Boey Kim Cheng
Boey Kim Cheng has published four collections of poetry: Somewhere-Bound, Another Place, Days of No Name and After the Fire. In 1997 he settled in Australia where he now teaches Creative Writing at the University of Newcastle. A book of personal essays called Between Stations recounting his migrant experiences and memories of the vanished Singapore will be published in 2008 by Giramondo.
weathered, indefatigable hands
that washed, sewed, cooked,
steered the family through dire straits
and kept the them orbiting around
her kitchen, her apothecary
of herbal and verbal cures.
She kept the children and children-in-law
together like thick sauce cementing
the conflicting ingredients
in a difficult dish.
* * *
Hands that I explored,
each craggy knuckle and crevice
travelled along as I lay beside her
my five-year-old body, my hand
roaming on her slumbering body
on the straw mat, riding the crest
and dip of the gentle mountain,
walking the wrinkled incline of her arms,
tugging the slack flesh at the elbows, reading
the ravines of the callused palms, the weave and cut
of her toil-and-strife-strewn life,
on her mottled skin a broken history
to be gleaned. First husband my grandfather, dead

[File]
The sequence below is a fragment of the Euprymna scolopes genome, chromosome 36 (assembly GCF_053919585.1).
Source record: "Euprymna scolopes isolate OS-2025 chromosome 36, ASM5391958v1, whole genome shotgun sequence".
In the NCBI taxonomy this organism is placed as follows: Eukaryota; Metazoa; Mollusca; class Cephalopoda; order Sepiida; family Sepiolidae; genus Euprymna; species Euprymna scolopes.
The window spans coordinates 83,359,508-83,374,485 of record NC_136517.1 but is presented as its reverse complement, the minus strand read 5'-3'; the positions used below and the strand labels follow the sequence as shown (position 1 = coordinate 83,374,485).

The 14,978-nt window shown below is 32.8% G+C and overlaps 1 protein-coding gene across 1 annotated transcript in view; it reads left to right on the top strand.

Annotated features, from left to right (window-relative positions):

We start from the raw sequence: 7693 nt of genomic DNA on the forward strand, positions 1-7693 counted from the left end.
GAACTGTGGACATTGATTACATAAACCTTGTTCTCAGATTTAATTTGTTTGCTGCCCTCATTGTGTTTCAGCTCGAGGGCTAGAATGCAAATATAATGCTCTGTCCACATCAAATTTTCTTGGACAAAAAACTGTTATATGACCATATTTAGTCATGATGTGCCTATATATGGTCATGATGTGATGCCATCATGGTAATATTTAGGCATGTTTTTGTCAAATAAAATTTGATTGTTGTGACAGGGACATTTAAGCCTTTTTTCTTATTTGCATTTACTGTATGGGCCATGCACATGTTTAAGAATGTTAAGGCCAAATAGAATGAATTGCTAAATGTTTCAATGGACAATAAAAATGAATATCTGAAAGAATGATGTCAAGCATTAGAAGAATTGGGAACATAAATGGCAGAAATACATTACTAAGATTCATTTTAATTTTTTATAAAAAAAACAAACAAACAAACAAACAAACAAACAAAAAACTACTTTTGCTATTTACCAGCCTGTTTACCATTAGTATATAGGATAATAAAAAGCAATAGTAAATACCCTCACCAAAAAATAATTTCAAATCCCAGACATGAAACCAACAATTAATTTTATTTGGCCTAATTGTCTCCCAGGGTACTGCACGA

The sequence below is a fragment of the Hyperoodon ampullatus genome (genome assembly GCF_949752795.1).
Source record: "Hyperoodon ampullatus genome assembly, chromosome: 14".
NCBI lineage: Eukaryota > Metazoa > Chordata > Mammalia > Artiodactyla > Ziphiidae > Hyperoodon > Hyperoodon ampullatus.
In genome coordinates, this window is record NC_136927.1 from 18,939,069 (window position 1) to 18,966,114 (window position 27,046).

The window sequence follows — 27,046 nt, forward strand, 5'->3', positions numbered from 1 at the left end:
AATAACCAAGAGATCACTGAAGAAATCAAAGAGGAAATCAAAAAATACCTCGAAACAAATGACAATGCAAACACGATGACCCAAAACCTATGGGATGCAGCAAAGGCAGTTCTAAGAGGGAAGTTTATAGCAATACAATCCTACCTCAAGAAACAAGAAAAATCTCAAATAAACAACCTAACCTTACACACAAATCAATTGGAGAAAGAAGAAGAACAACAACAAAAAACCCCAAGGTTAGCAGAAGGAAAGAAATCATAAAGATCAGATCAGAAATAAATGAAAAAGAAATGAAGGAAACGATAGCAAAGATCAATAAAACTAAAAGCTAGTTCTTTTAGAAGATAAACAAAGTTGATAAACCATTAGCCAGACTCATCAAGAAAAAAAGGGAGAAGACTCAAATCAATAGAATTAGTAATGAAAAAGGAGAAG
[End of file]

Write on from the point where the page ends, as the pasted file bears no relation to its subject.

soon after marriage, a ghost she never
talked about, except he was an educated
man, rare in the colonial days.
My father and aunt in tow, she washed
and cooked for expatriates, then
becoming a third or fourth concubine
to a shipping magnate who went bust
during the Konfrontasi
and abandoned her
with five children to raise.
The hands washed and watched
till the children had children.
* * *
My hand tied to hers, as I found
anchorage in her care.
My fingers travelled around
the jade bangle that she wore,
a wrist of deep green water
veined with milky echoes.
It cooled my hot hand
to twirl it round and round
and shimmy it up and down
the solid stem of her wrist,
a rope of emerald dream.
I tried to slip it off the vein-filigreed hand
but it was part of her, a deep vein
embedded deeper and greener
into her as the hands aged.
I trailed the ridges and the rifts of her sleeping palm,
kneaded the mound like lumpy dough.
The hands that scavenged
for scraps during the Occupation,
foraged for rice grains, sweet potatoes
like buried nuggets, hands that stayed calm
while friends were queued as targets on cliff-edge.
Hands that I clung onto
while she marketed, testing the fish
and weighing the vegetables, navigating
the slimy floor and dripping stalls
with a nose for the best meats
and prices. I loved the Teochew
and Bahasa, the glide between tongues,
the currency of haggle
and the slow passage through the wet
then weighing anchor to another stall.
* * *
In the kitchen the hands emptied
the rattan basket and fell to work;
a brisk cleaver working a staccato beat
on the solid altar
of the wooden chopping block,
then the percussive stone on mortar stone
as ginger, chillies and cloves
are worked with curry into a potent paste,
the kitchen detonating with a fragrant blast.
The hands disappeared into these deeds
and surfaced with heavenly curries
and soups, and dishes fit for a king.
When the dumpling season came
I watched those hands tuck
the bamboo leaves into cups for the sticky rice